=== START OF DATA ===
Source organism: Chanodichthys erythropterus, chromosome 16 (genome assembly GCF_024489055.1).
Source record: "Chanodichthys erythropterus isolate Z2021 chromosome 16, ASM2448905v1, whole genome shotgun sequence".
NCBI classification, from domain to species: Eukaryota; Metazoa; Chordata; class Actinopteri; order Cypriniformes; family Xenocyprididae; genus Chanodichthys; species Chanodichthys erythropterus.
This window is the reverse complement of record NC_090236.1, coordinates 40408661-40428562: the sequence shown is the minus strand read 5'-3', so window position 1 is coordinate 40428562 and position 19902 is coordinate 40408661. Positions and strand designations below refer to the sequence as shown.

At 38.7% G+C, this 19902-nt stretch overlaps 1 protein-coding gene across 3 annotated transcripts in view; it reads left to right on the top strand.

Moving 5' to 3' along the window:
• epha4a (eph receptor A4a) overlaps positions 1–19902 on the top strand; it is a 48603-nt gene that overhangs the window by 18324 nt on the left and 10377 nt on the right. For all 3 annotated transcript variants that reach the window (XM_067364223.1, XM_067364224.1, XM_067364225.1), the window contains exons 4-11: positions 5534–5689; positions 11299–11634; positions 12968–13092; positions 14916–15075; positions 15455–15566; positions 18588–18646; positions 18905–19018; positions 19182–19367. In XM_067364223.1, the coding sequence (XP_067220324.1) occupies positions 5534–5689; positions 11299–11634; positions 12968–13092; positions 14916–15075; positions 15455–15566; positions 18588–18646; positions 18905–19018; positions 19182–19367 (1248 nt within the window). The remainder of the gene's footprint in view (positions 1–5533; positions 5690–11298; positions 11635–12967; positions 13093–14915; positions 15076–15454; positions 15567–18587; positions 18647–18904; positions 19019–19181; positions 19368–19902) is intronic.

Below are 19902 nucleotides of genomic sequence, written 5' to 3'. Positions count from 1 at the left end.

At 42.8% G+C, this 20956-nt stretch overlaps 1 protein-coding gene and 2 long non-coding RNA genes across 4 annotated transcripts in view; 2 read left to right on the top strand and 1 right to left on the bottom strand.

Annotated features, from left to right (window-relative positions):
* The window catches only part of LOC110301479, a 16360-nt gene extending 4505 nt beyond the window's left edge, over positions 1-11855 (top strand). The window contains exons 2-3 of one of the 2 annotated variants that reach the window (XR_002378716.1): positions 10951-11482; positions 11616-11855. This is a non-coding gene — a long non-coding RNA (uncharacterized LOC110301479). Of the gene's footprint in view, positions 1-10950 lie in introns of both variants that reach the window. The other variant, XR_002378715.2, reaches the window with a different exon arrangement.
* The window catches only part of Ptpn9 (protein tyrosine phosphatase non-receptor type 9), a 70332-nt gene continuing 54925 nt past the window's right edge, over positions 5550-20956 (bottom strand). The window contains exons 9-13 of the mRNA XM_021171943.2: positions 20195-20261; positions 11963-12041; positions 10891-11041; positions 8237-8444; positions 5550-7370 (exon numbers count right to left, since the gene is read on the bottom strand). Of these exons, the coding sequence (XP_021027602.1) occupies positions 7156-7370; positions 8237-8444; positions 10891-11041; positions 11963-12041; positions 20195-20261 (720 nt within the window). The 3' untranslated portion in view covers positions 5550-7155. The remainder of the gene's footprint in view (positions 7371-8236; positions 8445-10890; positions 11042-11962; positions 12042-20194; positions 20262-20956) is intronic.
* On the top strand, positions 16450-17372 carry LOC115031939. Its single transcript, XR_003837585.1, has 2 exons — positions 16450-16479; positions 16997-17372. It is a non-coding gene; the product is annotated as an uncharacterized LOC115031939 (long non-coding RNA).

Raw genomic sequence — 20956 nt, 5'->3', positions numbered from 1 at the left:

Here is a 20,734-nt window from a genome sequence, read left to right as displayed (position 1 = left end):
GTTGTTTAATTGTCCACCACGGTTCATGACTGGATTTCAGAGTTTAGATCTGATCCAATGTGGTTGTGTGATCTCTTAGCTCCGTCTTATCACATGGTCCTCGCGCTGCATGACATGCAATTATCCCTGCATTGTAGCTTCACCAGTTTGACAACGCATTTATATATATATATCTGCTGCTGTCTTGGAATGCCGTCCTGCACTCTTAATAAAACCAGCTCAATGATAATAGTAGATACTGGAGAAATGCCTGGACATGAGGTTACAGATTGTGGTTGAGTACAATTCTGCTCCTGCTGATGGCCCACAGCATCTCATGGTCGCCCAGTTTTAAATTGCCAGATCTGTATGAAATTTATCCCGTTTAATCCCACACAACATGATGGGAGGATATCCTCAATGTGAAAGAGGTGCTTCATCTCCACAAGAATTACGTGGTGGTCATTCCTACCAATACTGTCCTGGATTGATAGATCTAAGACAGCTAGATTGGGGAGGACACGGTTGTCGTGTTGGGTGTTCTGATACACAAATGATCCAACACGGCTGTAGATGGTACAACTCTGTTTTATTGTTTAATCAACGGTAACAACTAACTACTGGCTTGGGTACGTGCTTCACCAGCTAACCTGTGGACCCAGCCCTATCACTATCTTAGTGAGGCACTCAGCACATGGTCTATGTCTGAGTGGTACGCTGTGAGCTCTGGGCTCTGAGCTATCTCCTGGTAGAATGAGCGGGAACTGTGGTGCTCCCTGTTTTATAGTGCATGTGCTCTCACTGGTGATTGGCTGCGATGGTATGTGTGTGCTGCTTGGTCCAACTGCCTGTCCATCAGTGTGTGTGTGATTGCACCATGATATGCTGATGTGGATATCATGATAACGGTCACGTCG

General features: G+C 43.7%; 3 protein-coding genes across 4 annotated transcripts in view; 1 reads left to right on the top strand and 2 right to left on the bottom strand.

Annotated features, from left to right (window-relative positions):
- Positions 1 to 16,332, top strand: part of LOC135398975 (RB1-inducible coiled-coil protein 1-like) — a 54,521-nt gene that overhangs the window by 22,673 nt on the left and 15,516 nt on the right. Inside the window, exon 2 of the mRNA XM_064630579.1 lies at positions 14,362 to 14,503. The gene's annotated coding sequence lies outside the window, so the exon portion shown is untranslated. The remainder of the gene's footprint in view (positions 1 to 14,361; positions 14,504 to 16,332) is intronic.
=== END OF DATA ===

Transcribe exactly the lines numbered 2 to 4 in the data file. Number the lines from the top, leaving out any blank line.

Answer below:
Source record: "Chanodichthys erythropterus isolate Z2021 chromosome 16, ASM2448905v1, whole genome shotgun sequence".
NCBI classification, from domain to species: Eukaryota; Metazoa; Chordata; class Actinopteri; order Cypriniformes; family Xenocyprididae; genus Chanodichthys; species Chanodichthys erythropterus.
This window is the reverse complement of record NC_090236.1, coordinates 40408661-40428562: the sequence shown is the minus strand read 5'-3', so window position 1 is coordinate 40428562 and position 19902 is coordinate 40408661. Positions and strand designations below refer to the sequence as shown.